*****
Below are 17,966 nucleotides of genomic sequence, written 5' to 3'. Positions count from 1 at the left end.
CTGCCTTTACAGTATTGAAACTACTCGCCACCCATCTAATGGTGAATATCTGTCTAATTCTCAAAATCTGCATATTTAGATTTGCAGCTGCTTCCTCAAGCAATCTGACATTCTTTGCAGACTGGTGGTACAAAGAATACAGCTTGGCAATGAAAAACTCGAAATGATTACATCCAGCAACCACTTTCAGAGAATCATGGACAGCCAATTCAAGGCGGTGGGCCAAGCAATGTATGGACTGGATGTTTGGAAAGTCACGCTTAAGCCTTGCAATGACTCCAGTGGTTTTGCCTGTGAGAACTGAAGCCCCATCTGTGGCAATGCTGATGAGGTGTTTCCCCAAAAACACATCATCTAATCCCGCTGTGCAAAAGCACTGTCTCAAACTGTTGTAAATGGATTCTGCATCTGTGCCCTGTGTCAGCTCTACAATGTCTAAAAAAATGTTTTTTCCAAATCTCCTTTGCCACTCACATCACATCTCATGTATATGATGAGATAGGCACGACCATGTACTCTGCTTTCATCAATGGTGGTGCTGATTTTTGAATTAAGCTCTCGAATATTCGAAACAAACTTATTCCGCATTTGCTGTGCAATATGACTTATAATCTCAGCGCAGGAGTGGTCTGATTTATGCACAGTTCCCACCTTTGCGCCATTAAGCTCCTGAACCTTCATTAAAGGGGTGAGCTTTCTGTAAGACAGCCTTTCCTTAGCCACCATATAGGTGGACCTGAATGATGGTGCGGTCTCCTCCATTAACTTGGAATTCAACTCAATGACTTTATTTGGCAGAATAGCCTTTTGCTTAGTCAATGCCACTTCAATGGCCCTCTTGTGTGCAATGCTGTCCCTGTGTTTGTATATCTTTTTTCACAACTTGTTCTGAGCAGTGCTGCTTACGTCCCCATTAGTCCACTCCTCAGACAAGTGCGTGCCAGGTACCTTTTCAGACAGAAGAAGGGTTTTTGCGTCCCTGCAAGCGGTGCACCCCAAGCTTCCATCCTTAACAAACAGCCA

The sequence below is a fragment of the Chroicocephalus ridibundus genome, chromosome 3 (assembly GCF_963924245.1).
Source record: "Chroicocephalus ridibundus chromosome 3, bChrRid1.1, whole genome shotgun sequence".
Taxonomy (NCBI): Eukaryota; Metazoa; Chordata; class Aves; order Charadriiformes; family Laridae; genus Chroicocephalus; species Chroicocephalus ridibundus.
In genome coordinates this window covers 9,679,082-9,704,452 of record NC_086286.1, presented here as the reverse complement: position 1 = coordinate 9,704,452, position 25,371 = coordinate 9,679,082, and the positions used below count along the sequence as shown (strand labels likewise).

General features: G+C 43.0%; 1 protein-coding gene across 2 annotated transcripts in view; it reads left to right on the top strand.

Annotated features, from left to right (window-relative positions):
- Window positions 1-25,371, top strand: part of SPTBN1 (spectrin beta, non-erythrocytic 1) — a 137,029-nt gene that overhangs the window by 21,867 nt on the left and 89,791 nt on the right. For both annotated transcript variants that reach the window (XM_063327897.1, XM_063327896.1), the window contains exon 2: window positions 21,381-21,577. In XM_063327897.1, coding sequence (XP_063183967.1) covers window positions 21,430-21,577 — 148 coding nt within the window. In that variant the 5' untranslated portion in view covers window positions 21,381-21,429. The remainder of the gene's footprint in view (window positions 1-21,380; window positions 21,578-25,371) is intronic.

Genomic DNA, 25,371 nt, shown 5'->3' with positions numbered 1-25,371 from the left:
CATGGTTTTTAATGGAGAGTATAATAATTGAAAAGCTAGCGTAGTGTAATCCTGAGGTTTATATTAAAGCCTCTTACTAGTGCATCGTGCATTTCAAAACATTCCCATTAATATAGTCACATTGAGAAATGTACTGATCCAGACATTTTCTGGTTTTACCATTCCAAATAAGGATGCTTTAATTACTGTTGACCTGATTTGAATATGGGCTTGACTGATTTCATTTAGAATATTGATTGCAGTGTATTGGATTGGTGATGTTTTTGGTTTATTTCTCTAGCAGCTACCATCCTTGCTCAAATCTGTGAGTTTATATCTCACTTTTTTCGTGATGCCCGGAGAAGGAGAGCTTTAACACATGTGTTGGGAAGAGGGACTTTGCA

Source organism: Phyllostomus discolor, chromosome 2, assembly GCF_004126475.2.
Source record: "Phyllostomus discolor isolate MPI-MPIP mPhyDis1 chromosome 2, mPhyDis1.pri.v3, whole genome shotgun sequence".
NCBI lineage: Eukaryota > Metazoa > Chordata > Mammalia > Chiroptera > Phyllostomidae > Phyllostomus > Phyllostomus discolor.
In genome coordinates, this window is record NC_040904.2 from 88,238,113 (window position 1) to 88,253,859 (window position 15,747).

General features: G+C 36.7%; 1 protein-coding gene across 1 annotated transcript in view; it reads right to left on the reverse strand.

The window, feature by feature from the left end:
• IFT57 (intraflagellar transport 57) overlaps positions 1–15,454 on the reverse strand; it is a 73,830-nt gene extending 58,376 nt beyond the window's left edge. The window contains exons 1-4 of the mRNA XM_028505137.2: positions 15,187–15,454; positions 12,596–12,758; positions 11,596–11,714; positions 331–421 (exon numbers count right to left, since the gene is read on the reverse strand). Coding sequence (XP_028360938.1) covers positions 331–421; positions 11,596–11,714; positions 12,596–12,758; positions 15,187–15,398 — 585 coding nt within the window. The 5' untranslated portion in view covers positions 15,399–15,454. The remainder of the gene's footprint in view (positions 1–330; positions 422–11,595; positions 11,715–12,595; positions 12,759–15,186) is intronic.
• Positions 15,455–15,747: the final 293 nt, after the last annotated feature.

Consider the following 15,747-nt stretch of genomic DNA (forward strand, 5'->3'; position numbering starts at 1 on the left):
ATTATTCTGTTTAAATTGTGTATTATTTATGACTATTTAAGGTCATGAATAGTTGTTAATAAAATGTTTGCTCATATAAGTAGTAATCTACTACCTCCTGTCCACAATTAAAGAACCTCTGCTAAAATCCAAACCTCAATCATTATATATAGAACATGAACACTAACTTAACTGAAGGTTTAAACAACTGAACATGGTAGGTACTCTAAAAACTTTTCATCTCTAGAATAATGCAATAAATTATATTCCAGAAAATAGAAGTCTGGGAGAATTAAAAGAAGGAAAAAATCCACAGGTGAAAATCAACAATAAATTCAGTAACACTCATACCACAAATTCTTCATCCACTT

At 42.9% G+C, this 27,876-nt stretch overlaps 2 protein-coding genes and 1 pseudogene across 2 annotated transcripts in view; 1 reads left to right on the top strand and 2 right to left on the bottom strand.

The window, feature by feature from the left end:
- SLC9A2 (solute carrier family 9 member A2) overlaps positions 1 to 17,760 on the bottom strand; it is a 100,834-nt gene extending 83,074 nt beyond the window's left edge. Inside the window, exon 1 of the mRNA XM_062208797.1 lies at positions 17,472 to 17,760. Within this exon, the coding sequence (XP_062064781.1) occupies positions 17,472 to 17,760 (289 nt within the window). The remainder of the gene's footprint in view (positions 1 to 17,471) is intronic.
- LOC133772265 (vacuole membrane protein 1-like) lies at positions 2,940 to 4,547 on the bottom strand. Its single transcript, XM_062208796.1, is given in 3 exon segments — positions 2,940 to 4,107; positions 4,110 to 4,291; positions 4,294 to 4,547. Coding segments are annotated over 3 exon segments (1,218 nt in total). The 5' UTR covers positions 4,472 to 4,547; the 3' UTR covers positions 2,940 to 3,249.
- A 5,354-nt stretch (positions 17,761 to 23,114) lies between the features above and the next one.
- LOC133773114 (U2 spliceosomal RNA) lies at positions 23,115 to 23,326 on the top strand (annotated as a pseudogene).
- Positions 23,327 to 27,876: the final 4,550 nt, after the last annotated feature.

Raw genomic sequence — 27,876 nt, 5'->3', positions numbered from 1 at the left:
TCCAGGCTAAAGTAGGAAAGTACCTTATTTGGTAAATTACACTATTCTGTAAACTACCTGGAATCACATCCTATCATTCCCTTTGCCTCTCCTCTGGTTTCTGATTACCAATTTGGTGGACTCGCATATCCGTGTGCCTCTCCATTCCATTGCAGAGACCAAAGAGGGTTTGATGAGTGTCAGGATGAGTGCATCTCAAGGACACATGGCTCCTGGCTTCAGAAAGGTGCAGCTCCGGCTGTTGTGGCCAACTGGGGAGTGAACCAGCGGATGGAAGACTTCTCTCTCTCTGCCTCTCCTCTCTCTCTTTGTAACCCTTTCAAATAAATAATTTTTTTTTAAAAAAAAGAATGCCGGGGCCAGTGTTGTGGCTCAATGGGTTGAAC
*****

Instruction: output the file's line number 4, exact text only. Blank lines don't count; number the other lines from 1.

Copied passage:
Source record: "Chroicocephalus ridibundus chromosome 3, bChrRid1.1, whole genome shotgun sequence".